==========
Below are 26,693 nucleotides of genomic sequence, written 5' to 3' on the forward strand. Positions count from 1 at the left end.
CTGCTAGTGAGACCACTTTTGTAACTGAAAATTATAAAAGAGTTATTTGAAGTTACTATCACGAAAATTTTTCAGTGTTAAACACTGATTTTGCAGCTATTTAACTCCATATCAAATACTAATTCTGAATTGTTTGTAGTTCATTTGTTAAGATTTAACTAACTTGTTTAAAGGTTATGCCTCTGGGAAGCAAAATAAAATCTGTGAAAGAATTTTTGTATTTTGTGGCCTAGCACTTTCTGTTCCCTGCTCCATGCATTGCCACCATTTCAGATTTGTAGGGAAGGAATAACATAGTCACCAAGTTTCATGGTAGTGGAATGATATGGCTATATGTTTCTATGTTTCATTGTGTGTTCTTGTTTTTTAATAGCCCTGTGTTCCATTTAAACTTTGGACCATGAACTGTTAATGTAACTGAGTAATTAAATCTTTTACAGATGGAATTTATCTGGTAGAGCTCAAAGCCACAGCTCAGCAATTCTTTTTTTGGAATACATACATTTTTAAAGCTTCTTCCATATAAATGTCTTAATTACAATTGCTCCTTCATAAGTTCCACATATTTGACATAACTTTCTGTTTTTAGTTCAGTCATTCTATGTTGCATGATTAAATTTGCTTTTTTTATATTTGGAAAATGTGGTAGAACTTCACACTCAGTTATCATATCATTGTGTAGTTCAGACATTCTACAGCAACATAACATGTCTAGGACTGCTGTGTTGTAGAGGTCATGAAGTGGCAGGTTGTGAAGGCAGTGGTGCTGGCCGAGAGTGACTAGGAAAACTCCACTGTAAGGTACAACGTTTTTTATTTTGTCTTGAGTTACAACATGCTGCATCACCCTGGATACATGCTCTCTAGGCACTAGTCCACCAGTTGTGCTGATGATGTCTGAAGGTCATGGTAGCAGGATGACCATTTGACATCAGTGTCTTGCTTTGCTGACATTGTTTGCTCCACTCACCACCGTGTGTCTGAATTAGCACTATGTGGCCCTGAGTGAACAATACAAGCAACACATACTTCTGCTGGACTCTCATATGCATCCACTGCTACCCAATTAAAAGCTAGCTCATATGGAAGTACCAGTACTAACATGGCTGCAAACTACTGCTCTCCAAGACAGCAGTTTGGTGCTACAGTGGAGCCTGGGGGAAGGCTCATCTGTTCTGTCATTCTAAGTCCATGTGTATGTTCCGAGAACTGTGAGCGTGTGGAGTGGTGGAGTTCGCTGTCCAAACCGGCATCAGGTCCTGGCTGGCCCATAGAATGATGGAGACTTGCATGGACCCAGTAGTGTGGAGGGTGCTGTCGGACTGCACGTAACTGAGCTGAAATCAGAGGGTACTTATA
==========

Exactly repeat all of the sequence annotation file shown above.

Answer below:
Below are 26,693 nucleotides of genomic sequence, written 5' to 3' on the forward strand. Positions count from 1 at the left end.
CTGCTAGTGAGACCACTTTTGTAACTGAAAATTATAAAAGAGTTATTTGAAGTTACTATCACGAAAATTTTTCAGTGTTAAACACTGATTTTGCAGCTATTTAACTCCATATCAAATACTAATTCTGAATTGTTTGTAGTTCATTTGTTAAGATTTAACTAACTTGTTTAAAGGTTATGCCTCTGGGAAGCAAAATAAAATCTGTGAAAGAATTTTTGTATTTTGTGGCCTAGCACTTTCTGTTCCCTGCTCCATGCATTGCCACCATTTCAGATTTGTAGGGAAGGAATAACATAGTCACCAAGTTTCATGGTAGTGGAATGATATGGCTATATGTTTCTATGTTTCATTGTGTGTTCTTGTTTTTTAATAGCCCTGTGTTCCATTTAAACTTTGGACCATGAACTGTTAATGTAACTGAGTAATTAAATCTTTTACAGATGGAATTTATCTGGTAGAGCTCAAAGCCACAGCTCAGCAATTCTTTTTTTGGAATACATACATTTTTAAAGCTTCTTCCATATAAATGTCTTAATTACAATTGCTCCTTCATAAGTTCCACATATTTGACATAACTTTCTGTTTTTAGTTCAGTCATTCTATGTTGCATGATTAAATTTGCTTTTTTTATATTTGGAAAATGTGGTAGAACTTCACACTCAGTTATCATATCATTGTGTAGTTCAGACATTCTACAGCAACATAACATGTCTAGGACTGCTGTGTTGTAGAGGTCATGAAGTGGCAGGTTGTGAAGGCAGTGGTGCTGGCCGAGAGTGACTAGGAAAACTCCACTGTAAGGTACAACGTTTTTTATTTTGTCTTGAGTTACAACATGCTGCATCACCCTGGATACATGCTCTCTAGGCACTAGTCCACCAGTTGTGCTGATGATGTCTGAAGGTCATGGTAGCAGGATGACCATTTGACATCAGTGTCTTGCTTTGCTGACATTGTTTGCTCCACTCACCACCGTGTGTCTGAATTAGCACTATGTGGCCCTGAGTGAACAATACAAGCAACACATACTTCTGCTGGACTCTCATATGCATCCACTGCTACCCAATTAAAAGCTAGCTCATATGGAAGTACCAGTACTAACATGGCTGCAAACTACTGCTCTCCAAGACAGCAGTTTGGTGCTACAGTGGAGCCTGGGGGAAGGCTCATCTGTTCTGTCATTCTAAGTCCATGTGTATGTTCCGAGAACTGTGAGCGTGTGGAGTGGTGGAGTTCGCTGTCCAAACCGGCATCAGGTCCTGGCTGGCCCATAGAATGATGGAGACTTGCATGGACCCAGTAGTGTGGAGGGTGCTGTCGGACTGCACGTAACTGAGCTGAAATCAGAGGGTACTTATA